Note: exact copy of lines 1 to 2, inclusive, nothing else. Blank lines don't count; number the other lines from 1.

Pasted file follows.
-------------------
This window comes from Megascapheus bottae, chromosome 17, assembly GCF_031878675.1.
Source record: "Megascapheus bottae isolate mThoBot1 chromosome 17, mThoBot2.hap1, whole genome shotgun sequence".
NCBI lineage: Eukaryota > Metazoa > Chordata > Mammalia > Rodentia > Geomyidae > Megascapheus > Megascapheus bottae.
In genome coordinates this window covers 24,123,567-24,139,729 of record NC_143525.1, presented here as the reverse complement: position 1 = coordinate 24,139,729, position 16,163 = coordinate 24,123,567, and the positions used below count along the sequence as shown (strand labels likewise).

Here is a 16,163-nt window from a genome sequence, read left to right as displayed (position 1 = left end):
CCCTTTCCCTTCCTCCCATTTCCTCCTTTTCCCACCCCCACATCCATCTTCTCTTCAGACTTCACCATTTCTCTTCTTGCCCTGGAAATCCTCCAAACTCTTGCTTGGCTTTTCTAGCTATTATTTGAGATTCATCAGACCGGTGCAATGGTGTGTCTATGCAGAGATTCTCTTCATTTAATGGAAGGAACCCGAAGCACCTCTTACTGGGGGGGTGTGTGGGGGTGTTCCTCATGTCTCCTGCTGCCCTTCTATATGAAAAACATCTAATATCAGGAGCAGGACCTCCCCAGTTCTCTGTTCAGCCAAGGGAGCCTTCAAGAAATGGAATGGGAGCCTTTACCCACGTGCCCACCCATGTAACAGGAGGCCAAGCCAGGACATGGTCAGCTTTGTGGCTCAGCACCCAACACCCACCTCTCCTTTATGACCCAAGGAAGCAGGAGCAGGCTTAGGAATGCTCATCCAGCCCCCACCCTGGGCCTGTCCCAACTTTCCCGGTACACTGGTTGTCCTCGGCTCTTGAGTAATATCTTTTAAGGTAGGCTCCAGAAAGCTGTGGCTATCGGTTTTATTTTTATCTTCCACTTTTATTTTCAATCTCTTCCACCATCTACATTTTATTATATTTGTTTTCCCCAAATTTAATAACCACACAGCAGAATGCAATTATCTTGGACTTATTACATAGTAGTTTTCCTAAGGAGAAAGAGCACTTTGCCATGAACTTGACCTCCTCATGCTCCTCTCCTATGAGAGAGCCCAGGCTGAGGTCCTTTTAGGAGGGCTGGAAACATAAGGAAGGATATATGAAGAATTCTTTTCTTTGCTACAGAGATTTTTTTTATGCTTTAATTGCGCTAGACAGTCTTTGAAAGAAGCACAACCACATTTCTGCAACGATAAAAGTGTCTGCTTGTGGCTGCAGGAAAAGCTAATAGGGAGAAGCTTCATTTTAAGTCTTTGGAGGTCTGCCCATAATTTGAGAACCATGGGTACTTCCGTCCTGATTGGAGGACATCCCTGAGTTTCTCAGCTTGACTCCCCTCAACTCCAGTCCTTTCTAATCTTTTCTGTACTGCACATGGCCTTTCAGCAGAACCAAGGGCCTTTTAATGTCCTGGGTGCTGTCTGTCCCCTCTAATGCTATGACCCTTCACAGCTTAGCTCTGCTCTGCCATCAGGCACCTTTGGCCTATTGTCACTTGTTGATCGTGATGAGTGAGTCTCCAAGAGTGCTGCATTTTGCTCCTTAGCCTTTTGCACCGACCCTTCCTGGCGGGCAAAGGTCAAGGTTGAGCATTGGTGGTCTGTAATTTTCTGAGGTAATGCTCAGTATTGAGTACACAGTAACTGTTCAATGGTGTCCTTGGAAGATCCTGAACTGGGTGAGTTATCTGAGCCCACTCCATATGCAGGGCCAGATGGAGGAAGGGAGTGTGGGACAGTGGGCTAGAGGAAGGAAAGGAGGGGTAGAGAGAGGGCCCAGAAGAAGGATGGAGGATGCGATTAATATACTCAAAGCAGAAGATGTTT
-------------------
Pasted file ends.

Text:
This window comes from Megascapheus bottae, chromosome 17, assembly GCF_031878675.1.
Source record: "Megascapheus bottae isolate mThoBot1 chromosome 17, mThoBot2.hap1, whole genome shotgun sequence".